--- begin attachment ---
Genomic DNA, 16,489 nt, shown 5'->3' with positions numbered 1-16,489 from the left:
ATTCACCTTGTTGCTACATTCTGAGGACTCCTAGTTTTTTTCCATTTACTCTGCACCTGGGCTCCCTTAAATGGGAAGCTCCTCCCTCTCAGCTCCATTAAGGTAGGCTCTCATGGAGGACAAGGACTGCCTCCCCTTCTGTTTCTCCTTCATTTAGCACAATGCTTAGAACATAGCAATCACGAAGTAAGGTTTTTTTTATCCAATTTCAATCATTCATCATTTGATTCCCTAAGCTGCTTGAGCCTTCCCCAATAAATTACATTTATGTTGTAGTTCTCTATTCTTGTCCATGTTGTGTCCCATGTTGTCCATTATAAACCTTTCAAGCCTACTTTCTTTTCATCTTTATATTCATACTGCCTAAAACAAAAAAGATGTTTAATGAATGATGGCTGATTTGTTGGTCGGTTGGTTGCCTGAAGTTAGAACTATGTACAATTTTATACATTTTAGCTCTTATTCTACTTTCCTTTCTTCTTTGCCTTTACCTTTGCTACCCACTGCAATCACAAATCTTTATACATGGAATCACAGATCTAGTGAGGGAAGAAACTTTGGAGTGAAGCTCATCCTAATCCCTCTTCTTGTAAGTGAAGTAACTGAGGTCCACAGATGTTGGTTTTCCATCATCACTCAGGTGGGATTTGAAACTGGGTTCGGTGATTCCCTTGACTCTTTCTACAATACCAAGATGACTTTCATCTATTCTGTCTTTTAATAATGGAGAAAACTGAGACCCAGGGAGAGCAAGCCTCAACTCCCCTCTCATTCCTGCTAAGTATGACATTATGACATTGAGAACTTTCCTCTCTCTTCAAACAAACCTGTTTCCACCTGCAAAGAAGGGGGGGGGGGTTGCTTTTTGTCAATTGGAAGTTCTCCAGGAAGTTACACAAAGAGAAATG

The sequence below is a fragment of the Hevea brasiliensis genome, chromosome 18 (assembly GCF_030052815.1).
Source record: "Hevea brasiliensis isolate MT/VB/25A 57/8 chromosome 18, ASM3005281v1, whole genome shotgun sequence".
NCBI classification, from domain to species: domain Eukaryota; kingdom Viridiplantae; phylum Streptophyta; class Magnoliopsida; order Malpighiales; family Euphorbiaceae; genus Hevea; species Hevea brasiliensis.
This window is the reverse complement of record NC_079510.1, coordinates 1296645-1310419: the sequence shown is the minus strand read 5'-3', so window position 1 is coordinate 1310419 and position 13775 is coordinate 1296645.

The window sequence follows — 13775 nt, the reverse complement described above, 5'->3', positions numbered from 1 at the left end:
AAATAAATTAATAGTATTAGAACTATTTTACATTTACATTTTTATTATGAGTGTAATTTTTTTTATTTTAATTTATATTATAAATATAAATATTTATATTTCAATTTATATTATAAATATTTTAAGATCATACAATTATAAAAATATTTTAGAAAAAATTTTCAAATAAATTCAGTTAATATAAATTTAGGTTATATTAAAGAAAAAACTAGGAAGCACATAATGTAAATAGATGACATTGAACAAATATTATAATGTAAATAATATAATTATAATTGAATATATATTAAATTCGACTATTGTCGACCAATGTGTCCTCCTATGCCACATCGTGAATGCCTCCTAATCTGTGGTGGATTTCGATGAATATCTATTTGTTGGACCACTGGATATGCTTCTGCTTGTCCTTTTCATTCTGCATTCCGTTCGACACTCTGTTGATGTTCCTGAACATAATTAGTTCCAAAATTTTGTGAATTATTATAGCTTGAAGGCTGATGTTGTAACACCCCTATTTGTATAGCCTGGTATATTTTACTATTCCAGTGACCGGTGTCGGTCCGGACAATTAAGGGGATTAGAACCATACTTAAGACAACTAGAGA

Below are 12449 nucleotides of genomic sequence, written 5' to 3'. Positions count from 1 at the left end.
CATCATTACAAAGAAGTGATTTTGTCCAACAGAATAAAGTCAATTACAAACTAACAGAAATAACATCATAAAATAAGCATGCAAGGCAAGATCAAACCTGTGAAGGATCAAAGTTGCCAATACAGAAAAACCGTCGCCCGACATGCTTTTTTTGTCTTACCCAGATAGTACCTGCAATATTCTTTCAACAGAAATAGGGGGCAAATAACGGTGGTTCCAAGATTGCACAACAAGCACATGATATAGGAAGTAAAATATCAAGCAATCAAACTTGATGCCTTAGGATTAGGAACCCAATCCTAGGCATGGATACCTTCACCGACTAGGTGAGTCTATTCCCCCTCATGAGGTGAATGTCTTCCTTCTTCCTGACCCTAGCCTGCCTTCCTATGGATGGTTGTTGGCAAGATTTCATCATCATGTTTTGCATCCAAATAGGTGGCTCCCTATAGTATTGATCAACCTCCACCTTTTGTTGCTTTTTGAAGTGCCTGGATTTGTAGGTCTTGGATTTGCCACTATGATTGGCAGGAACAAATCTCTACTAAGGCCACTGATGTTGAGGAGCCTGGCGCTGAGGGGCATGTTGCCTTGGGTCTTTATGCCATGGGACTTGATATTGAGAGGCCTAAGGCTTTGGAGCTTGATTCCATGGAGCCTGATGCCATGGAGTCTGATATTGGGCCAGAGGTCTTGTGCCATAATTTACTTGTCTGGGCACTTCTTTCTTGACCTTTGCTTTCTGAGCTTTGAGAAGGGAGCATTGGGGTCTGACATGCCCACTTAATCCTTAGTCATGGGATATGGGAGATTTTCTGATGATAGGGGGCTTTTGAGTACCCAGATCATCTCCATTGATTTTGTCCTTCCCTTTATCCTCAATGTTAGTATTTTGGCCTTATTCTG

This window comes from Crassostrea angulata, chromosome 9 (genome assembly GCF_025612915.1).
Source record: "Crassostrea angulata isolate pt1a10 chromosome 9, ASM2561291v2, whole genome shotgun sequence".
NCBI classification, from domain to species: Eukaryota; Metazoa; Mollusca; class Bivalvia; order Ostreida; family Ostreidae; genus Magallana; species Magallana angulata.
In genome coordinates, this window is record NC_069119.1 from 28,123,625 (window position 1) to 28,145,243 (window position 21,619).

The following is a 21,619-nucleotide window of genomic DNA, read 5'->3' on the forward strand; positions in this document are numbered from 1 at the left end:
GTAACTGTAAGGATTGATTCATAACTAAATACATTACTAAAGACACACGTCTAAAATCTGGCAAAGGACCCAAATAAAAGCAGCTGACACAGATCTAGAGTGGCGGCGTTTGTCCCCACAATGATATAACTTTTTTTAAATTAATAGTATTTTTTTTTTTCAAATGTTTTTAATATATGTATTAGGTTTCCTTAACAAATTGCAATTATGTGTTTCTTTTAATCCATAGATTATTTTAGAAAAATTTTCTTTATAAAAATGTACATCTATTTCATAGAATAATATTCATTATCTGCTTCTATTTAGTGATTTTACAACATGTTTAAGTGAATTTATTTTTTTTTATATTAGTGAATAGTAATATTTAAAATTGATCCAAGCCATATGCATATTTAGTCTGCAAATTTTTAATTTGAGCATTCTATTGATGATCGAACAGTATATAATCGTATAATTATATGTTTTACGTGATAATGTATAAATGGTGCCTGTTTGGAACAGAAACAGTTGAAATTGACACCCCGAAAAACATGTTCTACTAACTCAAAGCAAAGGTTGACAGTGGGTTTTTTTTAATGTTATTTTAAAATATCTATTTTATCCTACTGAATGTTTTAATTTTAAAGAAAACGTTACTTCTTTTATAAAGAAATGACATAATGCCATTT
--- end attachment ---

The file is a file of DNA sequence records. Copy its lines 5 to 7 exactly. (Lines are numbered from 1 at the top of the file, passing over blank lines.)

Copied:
NCBI classification, from domain to species: domain Eukaryota; kingdom Viridiplantae; phylum Streptophyta; class Magnoliopsida; order Malpighiales; family Euphorbiaceae; genus Hevea; species Hevea brasiliensis.
This window is the reverse complement of record NC_079510.1, coordinates 1296645-1310419: the sequence shown is the minus strand read 5'-3', so window position 1 is coordinate 1310419 and position 13775 is coordinate 1296645.

The window sequence follows — 13775 nt, the reverse complement described above, 5'->3', positions numbered from 1 at the left end: